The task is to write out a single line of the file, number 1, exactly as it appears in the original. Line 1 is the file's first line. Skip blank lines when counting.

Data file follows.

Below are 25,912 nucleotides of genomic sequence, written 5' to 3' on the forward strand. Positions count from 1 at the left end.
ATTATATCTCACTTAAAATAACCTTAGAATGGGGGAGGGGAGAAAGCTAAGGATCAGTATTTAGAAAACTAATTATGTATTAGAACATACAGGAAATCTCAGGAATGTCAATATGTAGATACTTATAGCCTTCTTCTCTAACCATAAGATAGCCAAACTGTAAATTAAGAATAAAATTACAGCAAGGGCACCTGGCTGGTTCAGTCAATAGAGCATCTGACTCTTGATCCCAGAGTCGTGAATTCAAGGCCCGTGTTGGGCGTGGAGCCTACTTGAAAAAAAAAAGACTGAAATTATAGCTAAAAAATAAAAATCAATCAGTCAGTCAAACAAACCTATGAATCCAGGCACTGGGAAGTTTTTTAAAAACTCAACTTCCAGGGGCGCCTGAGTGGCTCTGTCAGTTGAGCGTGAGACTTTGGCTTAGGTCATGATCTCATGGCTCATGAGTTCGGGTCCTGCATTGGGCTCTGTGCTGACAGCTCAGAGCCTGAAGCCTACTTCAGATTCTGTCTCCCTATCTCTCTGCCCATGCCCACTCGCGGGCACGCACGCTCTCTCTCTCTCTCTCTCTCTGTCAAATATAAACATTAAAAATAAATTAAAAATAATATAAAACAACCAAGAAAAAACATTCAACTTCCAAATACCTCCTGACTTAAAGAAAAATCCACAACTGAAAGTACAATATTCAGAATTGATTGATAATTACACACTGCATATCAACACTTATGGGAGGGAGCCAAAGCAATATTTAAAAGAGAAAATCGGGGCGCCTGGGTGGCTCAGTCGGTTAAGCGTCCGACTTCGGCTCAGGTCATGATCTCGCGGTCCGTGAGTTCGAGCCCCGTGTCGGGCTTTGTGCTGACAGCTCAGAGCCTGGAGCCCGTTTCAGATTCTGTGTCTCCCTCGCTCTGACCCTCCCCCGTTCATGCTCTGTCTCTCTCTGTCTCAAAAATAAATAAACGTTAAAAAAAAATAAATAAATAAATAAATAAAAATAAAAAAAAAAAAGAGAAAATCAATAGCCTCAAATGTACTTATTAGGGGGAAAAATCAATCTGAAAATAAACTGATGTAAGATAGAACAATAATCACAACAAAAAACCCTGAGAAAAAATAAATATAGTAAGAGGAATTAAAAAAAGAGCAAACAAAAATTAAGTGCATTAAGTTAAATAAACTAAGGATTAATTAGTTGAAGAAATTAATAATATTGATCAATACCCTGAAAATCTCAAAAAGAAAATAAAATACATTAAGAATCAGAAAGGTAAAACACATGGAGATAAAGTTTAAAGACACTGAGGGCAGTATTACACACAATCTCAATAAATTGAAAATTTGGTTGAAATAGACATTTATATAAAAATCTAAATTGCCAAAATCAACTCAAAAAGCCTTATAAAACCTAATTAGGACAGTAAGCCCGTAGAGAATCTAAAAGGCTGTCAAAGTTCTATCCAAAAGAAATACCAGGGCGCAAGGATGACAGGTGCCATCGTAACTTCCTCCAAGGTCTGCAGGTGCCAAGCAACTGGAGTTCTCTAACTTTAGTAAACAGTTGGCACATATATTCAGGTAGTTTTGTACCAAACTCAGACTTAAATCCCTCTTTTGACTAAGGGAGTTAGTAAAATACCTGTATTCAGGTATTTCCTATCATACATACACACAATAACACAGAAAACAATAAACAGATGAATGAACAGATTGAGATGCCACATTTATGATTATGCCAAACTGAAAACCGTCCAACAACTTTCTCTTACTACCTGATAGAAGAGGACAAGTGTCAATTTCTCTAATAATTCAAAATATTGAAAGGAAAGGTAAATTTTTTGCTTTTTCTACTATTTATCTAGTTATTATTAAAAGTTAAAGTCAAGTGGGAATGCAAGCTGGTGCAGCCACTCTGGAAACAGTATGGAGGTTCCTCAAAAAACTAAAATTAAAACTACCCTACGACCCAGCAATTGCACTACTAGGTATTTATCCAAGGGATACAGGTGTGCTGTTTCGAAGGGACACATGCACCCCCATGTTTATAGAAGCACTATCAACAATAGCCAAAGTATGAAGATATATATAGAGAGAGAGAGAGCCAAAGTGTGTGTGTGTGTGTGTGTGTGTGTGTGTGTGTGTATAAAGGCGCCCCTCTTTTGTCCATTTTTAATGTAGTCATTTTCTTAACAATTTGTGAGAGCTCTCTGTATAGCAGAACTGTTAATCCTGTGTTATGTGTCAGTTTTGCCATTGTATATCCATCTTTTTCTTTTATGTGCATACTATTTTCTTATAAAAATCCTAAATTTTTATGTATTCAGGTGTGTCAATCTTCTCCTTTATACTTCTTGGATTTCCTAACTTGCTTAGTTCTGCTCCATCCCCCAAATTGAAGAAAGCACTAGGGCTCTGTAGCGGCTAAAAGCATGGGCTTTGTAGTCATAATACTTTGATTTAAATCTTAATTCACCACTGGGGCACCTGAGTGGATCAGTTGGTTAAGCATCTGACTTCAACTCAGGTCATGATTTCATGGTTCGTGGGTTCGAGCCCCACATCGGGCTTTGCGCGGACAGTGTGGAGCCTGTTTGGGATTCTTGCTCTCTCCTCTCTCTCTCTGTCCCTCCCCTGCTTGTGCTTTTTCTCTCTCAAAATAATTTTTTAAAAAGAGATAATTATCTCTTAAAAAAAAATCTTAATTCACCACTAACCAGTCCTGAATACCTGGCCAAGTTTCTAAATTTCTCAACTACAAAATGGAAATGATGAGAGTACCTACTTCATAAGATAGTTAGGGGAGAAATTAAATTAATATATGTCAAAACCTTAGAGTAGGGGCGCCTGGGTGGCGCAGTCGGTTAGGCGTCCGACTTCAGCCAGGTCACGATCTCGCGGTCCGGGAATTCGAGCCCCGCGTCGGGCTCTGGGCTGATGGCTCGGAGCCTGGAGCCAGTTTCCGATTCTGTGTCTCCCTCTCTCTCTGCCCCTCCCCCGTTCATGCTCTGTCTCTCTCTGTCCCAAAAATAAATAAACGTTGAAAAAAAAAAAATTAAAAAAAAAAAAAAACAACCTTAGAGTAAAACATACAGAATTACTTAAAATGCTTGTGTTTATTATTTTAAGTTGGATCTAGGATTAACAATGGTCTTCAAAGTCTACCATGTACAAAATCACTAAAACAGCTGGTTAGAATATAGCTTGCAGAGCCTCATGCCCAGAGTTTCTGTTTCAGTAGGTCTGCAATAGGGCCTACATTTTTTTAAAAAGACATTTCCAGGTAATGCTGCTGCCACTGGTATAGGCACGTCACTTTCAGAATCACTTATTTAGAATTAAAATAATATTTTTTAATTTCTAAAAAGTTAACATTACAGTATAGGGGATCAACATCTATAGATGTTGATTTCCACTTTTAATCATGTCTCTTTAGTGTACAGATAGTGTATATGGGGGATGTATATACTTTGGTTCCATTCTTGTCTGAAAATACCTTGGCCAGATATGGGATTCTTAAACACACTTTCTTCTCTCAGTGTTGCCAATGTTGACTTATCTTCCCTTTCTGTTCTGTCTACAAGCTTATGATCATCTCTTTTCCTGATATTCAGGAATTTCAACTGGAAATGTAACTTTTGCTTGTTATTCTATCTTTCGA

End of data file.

Below are 25,912 nucleotides of genomic sequence, written 5' to 3' on the forward strand. Positions count from 1 at the left end.